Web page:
AJGP Clinical Challenge March 2019: Genomics
To provide guidance for the general practitioner in the management of genomic presentations.Relevance to General Practice
Approximately 1–2% of couples have a 25% chance of having a child with an X-linked or recessive condition, and preconception and antenatal carrier screening is being increasingly offered. Screening can also occur within families when a disease-causing gene is identified in an individual; for example, sudden cardiac death in the young affects 1.3 per 100,000 people in Australia and New Zealand and is associated with a number of genetic conditions. Genetics can have a significant impact on the physiological processing of medications; for example, genetic variation in the cytochrome P450 class of enzymes results in an up to 100-fold variation in exposure to medications. Such information can be used to ensure that patients are receiving the medication and dosage that will benefit them most.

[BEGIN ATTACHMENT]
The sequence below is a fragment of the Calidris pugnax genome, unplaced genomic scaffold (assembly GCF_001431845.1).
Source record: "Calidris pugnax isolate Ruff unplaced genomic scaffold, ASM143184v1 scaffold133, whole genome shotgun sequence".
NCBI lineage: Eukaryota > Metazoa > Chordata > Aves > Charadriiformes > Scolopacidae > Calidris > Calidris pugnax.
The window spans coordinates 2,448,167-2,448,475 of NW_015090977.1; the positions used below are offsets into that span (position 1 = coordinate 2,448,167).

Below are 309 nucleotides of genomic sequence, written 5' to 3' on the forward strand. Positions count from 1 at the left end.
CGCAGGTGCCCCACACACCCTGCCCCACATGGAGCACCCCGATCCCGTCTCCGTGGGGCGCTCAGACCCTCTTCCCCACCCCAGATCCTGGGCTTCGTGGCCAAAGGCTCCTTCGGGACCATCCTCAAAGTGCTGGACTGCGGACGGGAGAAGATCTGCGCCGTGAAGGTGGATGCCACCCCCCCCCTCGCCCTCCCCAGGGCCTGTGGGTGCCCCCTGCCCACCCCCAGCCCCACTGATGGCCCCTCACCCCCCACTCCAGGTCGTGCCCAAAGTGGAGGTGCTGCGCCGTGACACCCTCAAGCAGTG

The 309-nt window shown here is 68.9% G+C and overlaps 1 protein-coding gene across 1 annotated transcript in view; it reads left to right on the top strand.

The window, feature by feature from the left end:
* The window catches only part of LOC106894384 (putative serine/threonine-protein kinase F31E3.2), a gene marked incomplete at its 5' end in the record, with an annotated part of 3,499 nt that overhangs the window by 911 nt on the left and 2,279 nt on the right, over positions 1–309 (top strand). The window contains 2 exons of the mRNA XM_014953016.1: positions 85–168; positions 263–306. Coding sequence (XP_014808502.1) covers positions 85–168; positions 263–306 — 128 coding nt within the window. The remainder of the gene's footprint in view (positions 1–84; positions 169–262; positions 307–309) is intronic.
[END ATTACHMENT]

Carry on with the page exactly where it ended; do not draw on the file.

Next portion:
It is important to consider the implications of genetic testing for risk-rated products such as life insurance, which may be affected by a positive result.
References on file.
D1. Communication skills and the patient-doctor relationship
Communication with family, carers and others involved in the care of the patient is appropriate and clear
D2. Applied professional knowledge and skills
D3. Population health and the context of general practice
The patterns and prevalence of disease are incorporated into screening and management practices
D4. Professional and ethical role
D5. Organisational and legal dimensionsCurriculum Contextual Units
- Adult health
- Children and young people health
- Pregnancy care
- Sexual and reproductive health